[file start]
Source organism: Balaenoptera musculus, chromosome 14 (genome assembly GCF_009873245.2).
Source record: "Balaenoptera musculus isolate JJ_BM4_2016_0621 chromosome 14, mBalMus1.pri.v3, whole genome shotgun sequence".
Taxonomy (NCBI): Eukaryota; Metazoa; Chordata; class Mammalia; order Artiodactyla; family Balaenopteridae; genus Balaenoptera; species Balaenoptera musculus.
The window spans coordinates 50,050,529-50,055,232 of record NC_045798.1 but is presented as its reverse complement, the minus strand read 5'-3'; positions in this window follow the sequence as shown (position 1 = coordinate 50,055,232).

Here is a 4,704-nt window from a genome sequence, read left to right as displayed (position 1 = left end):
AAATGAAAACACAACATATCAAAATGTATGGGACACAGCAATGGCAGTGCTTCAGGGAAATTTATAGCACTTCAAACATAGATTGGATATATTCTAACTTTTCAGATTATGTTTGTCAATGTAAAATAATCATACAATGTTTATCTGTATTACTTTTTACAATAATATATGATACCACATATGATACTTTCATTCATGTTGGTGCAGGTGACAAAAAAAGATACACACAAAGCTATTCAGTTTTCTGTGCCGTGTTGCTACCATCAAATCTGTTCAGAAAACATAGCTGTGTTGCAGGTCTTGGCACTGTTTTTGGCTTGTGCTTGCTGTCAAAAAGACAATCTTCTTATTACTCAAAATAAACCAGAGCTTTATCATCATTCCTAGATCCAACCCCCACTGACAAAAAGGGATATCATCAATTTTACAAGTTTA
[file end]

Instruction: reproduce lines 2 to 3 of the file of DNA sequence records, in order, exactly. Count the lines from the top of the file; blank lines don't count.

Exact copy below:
Source record: "Balaenoptera musculus isolate JJ_BM4_2016_0621 chromosome 14, mBalMus1.pri.v3, whole genome shotgun sequence".
Taxonomy (NCBI): Eukaryota; Metazoa; Chordata; class Mammalia; order Artiodactyla; family Balaenopteridae; genus Balaenoptera; species Balaenoptera musculus.